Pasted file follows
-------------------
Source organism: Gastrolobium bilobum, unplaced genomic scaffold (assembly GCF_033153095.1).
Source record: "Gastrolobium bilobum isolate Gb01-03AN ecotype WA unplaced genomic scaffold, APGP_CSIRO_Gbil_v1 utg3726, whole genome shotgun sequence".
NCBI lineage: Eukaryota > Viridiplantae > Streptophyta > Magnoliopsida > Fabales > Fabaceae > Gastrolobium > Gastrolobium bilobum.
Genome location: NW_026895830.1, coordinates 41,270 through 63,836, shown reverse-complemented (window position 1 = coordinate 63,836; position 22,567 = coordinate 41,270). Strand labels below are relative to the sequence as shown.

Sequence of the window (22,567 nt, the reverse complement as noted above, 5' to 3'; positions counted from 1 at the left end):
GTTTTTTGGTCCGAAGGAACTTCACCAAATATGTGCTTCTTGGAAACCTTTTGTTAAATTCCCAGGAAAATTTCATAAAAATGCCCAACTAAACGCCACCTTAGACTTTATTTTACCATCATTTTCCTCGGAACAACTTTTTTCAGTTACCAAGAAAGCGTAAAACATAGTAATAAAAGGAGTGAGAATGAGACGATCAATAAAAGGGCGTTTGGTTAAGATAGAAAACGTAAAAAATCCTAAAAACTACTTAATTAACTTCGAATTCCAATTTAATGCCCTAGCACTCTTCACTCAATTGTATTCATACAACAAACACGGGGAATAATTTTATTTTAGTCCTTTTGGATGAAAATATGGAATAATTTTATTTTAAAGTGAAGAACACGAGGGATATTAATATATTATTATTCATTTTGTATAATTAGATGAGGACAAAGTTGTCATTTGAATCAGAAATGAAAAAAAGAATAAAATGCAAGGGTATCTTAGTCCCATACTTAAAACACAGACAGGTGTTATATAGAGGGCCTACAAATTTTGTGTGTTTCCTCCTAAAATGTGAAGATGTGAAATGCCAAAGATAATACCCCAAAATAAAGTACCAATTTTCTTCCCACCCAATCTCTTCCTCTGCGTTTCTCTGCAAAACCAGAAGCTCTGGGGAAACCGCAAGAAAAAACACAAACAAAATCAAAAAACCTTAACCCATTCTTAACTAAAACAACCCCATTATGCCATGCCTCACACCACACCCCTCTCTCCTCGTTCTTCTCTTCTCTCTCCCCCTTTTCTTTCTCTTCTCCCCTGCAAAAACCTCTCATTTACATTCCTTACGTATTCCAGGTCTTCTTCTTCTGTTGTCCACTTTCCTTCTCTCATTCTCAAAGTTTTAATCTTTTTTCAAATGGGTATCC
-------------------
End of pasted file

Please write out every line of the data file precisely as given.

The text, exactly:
Source organism: Gastrolobium bilobum, unplaced genomic scaffold (assembly GCF_033153095.1).
Source record: "Gastrolobium bilobum isolate Gb01-03AN ecotype WA unplaced genomic scaffold, APGP_CSIRO_Gbil_v1 utg3726, whole genome shotgun sequence".
NCBI lineage: Eukaryota > Viridiplantae > Streptophyta > Magnoliopsida > Fabales > Fabaceae > Gastrolobium > Gastrolobium bilobum.
Genome location: NW_026895830.1, coordinates 41,270 through 63,836, shown reverse-complemented (window position 1 = coordinate 63,836; position 22,567 = coordinate 41,270). Strand labels below are relative to the sequence as shown.

Sequence of the window (22,567 nt, the reverse complement as noted above, 5' to 3'; positions counted from 1 at the left end):
GTTTTTTGGTCCGAAGGAACTTCACCAAATATGTGCTTCTTGGAAACCTTTTGTTAAATTCCCAGGAAAATTTCATAAAAATGCCCAACTAAACGCCACCTTAGACTTTATTTTACCATCATTTTCCTCGGAACAACTTTTTTCAGTTACCAAGAAAGCGTAAAACATAGTAATAAAAGGAGTGAGAATGAGACGATCAATAAAAGGGCGTTTGGTTAAGATAGAAAACGTAAAAAATCCTAAAAACTACTTAATTAACTTCGAATTCCAATTTAATGCCCTAGCACTCTTCACTCAATTGTATTCATACAACAAACACGGGGAATAATTTTATTTTAGTCCTTTTGGATGAAAATATGGAATAATTTTATTTTAAAGTGAAGAACACGAGGGATATTAATATATTATTATTCATTTTGTATAATTAGATGAGGACAAAGTTGTCATTTGAATCAGAAATGAAAAAAAGAATAAAATGCAAGGGTATCTTAGTCCCATACTTAAAACACAGACAGGTGTTATATAGAGGGCCTACAAATTTTGTGTGTTTCCTCCTAAAATGTGAAGATGTGAAATGCCAAAGATAATACCCCAAAATAAAGTACCAATTTTCTTCCCACCCAATCTCTTCCTCTGCGTTTCTCTGCAAAACCAGAAGCTCTGGGGAAACCGCAAGAAAAAACACAAACAAAATCAAAAAACCTTAACCCATTCTTAACTAAAACAACCCCATTATGCCATGCCTCACACCACACCCCTCTCTCCTCGTTCTTCTCTTCTCTCTCCCCCTTTTCTTTCTCTTCTCCCCTGCAAAAACCTCTCATTTACATTCCTTACGTATTCCAGGTCTTCTTCTTCTGTTGTCCACTTTCCTTCTCTCATTCTCAAAGTTTTAATCTTTTTTCAAATGGGTATCC